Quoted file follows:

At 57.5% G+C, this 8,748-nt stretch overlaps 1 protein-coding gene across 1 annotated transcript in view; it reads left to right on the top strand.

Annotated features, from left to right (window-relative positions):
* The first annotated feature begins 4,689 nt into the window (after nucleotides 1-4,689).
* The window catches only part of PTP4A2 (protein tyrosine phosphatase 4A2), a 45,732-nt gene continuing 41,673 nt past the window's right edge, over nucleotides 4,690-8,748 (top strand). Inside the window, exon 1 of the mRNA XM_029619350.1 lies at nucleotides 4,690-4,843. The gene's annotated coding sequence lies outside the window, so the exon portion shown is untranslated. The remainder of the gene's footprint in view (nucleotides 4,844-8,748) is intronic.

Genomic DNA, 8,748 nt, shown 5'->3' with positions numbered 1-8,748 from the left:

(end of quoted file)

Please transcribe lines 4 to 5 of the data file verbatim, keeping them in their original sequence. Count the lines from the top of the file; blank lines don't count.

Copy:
* The window catches only part of PTP4A2 (protein tyrosine phosphatase 4A2), a 45,732-nt gene continuing 41,673 nt past the window's right edge, over nucleotides 4,690-8,748 (top strand). Inside the window, exon 1 of the mRNA XM_029619350.1 lies at nucleotides 4,690-4,843. The gene's annotated coding sequence lies outside the window, so the exon portion shown is untranslated. The remainder of the gene's footprint in view (nucleotides 4,844-8,748) is intronic.

Genomic DNA, 8,748 nt, shown 5'->3' with positions numbered 1-8,748 from the left: